What was that scratching sound? Could there be a mouse overhead? Why are mice attracted to attics? How do you know if you have a mouse in your attic? Mice are stubborn, little pests! Learn how to get them out of your attic and keep them out!
- How Do Mice Get in?
- Why Do Mice Like Attics?
- Signs of Mice in the Attic
- Are Mice Dangerous?
- Get Rid of Those Mice!
- Keep the Mice Out!
- When to Call a Professional
How Do Mice Get in?
Mice can squeeze through a ¼ inch, or 6-7 mm gap or hole! Any opening in your home is fair game. Mice will access your house through downspouts, nearby branches, or power lines. They are great at climbing and can jump up to 8 feet.
Why Do Mice Like Attics?
If you have handy branches leading right to your attic, it is easy for the mice to access your home! They can climb right into any openings they find.
Attics are typically free from human and predator activity. Mice are shy, and enjoy the peace and quiet an attic space has to offer. This is especially true when they have babies.
If you have boxes stored in your attic, this gives them even more space to hide. Mice will avoid wide, open areas, and tuck into corners and crevices.
Insulation provides a perfect, fluffy nesting material for mice and their babies. They also enjoy cardboard boxes and papers that are stored in attics to use as nesting material.
During the cold months, a toasty attic is a haven for mice. Heat rises in an enclosed space, so the attic is one of the warmest spots in your home.
Mice will try to nest near a food source. The attic is perfect. The mice in your attic are in your home, near all the tasty treats they could ever want.
Signs of Mice in the Attic
What’s that scratching overhead? Mice are rodents, and they need to constantly gnaw to wear down their front teeth. You may hear sounds of gnawing or chewing from your attic. If you have multiple mice, you may also hear their footsteps as they scurry around the attic.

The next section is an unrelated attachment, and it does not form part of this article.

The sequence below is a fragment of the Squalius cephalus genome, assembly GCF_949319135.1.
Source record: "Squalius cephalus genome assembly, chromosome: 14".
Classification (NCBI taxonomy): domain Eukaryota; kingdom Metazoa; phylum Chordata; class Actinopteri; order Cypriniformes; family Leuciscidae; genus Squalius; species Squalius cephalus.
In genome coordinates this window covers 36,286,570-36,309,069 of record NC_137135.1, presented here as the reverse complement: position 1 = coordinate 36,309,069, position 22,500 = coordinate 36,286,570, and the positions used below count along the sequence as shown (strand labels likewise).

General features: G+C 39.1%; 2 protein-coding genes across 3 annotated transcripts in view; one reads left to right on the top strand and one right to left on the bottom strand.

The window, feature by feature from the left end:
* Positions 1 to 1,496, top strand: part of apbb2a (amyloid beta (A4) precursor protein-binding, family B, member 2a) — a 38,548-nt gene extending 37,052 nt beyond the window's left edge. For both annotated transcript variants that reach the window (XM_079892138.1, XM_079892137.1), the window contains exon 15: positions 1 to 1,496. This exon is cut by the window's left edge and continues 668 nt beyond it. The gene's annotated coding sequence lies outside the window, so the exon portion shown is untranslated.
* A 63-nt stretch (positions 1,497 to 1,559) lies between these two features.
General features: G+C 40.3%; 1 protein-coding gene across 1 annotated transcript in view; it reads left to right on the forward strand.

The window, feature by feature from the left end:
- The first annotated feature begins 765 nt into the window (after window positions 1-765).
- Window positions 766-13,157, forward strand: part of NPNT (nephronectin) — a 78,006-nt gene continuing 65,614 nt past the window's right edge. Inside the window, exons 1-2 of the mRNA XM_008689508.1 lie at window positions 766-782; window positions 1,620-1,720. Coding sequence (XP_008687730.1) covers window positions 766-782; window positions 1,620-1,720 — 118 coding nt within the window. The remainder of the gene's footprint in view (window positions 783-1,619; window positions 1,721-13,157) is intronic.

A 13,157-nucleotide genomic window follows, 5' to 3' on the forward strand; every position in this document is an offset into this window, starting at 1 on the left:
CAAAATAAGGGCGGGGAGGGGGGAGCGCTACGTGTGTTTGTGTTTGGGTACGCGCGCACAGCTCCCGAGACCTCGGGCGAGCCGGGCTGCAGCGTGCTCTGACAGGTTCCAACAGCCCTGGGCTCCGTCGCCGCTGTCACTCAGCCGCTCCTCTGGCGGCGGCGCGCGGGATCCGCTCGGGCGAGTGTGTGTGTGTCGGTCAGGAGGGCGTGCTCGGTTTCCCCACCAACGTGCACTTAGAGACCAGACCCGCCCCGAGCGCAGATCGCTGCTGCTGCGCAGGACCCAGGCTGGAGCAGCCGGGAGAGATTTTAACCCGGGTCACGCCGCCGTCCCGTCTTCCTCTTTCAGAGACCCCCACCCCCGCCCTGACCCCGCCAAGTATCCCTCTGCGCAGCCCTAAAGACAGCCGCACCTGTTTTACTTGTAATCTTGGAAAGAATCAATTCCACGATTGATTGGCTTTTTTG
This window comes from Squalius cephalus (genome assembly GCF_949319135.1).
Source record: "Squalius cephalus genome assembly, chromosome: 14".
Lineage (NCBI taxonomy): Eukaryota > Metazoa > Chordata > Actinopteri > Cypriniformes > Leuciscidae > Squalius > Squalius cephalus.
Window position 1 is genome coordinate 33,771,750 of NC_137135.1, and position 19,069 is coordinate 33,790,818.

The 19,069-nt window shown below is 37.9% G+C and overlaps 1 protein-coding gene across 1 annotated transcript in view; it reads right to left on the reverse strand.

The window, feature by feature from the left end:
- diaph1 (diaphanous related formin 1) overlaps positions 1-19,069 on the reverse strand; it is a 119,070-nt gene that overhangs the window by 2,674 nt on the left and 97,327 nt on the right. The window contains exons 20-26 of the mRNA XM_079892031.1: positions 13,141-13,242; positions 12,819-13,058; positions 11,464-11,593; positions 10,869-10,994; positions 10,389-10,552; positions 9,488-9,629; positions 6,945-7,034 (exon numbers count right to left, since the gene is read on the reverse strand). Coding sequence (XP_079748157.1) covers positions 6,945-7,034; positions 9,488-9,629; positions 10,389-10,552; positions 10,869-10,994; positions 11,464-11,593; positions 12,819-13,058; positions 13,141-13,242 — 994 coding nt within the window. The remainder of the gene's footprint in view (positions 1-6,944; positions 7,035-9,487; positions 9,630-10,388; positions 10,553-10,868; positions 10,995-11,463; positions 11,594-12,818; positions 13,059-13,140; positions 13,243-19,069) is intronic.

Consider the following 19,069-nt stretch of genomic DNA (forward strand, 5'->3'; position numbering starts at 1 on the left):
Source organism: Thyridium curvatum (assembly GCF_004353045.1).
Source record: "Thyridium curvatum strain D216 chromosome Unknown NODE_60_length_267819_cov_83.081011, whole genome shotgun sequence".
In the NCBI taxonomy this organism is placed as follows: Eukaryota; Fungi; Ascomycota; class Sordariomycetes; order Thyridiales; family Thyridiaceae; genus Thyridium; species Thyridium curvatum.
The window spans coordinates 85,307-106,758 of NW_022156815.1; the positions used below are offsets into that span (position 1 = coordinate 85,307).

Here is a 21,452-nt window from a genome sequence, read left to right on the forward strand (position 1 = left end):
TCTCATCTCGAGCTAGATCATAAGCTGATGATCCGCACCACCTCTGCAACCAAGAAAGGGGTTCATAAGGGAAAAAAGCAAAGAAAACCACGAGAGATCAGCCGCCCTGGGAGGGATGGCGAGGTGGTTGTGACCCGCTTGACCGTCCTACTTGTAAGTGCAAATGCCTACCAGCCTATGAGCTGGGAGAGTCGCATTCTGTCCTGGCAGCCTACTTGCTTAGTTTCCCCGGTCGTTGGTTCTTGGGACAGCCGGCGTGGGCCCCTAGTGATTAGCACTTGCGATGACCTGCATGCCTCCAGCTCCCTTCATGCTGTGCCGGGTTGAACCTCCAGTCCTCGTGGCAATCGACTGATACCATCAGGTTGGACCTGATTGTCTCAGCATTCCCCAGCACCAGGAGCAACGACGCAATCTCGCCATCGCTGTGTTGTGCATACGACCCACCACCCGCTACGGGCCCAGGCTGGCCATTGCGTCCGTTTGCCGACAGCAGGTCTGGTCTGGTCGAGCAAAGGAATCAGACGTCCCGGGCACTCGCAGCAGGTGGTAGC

You may notice the smell before you even see any droppings, especially if you rarely visit your attic. Mice droppings have a distinct, foul odor.
Mice droppings are often in clumps near the nesting site. They are small, brown, and tube-shaped. They will be a darker color when they are fresh and lighter as they dry out.
Where mice go, they leave urine and feces behind. Look for dark stains on the ceiling. Many times, the stains will be around the edges of the attic, as that is where the mice prefer to nest.
It’s time to investigate your attic. Mice build nests of soft material for their babies. The nests will be near the edges of the attic, or tucked into cracks and crevices. Look for fluffy, chewed-up piles of nesting material.
Are Mice Dangerous?
Mice may look small and harmless, but they can pose a lot of danger to you and your home! They love to chew and gnaw on just about anything. If they chew up wires, you could have a fire. They can destroy insulation and wood beams with their teeth, as well.
Urine and feces from mice can cause staining on your walls, ceiling, and floor. And, it definitely stinks, too!
Even more importantly, mice pose a health hazard. Mice can carry the Hantavirus and pass it to humans through their urine, droppings, or saliva.
Hantavirus can be deadly. Mice can also carry the Bubonic plague, salmonellosis, and Rat-Bite Fever. All of these diseases can be deadly. Once mice feces become dry, particles can become airborne and spread disease if inhaled.
Mice can also carry parasites, such as fleas, ticks, and lice, and spread them to your pets and through your home.
Get Rid of Those Mice!
Once you’ve determined that there are mice in your attic, your next step is to get them out! Always wear an air filtering mask and heavy-duty gloves when dealing with mice.
Rodent poisons are typically fast-acting and effective. It is important to use caution with poison. Never leave the posion where a pet or child can find it. Always read and follow all the instructions on the packaging.